At age 11, our daughter was diagnosed with inattentive type ADHD. Once again I was led to dive into deep waters whose currents I am woefully unable to control. In the days since then, as I’ve been learning to navigate the turbulence, there have been times when I thought I would surely drown. But here I am, two years in, with my head still above water. I’m a stronger swimmer and am capable of doing things I didn’t know I had in me to do. It was a surprise to figure out that this major people pleaser has the ability to do that which my daughter recently described as one of my greatest talents, when she said, “Mom you are really good at writing mean letters, but making them sound really nice.” (In reference to my attempts to advocate for her when things at school aren’t going so well.)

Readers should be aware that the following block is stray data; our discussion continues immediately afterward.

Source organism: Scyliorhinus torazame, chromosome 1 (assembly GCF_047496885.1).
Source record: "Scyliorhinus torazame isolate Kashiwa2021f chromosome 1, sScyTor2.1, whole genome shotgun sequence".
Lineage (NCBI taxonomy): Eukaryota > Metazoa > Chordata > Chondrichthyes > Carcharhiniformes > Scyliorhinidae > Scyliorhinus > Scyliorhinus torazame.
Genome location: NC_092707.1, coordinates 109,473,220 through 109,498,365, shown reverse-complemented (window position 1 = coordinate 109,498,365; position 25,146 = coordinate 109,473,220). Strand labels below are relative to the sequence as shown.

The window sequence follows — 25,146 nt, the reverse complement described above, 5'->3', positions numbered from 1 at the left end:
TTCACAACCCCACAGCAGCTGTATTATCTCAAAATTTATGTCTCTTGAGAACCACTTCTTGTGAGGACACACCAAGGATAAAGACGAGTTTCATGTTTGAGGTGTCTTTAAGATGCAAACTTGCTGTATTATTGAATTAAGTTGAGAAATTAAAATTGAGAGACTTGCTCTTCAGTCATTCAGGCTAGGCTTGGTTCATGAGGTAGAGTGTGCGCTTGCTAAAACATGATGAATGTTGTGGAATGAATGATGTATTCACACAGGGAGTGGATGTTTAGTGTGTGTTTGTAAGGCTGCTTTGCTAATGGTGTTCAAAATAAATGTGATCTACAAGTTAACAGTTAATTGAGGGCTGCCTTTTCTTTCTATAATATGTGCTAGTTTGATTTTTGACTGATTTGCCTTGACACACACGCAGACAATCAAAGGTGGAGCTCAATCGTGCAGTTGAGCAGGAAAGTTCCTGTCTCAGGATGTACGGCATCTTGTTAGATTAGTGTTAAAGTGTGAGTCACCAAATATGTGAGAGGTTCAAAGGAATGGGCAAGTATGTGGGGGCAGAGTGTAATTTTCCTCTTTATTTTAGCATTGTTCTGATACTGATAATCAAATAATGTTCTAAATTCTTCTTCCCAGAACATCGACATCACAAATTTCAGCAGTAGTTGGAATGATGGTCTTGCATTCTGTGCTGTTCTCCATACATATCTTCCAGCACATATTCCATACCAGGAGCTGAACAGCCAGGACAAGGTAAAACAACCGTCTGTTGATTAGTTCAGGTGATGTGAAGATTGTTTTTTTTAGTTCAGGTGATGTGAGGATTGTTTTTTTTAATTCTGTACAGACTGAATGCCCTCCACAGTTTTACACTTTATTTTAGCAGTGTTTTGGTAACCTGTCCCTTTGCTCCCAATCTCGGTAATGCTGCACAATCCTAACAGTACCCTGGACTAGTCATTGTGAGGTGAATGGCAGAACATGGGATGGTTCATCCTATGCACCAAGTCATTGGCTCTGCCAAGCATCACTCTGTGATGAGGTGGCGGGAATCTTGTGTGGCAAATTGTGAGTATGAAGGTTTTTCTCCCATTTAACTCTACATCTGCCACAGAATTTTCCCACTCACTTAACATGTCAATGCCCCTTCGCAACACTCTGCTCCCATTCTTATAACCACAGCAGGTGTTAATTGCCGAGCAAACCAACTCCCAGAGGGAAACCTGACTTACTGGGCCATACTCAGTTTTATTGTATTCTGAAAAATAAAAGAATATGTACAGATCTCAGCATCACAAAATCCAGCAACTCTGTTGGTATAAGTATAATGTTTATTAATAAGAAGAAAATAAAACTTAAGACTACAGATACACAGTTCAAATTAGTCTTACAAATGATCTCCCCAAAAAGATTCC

In retrospect, I am thankful for all of the AMENs I’ve ever spoken-the deliberate, intentional ones and the oblivious, unintentional ones. Most of all, I am grateful to God for taking me at my word. Even though to this day, I still find moments when I’m still clinging with all my might to Plan A, deep within I am convinced that Plan G is ultimately a far better way. It is difficult and challenging and not very comfortable a whole lot of the time. However, if God deems it possible to be present in this mess called my life and deems it possible to somehow use it for good, I resoundingly and intentionally say, SO BE IT!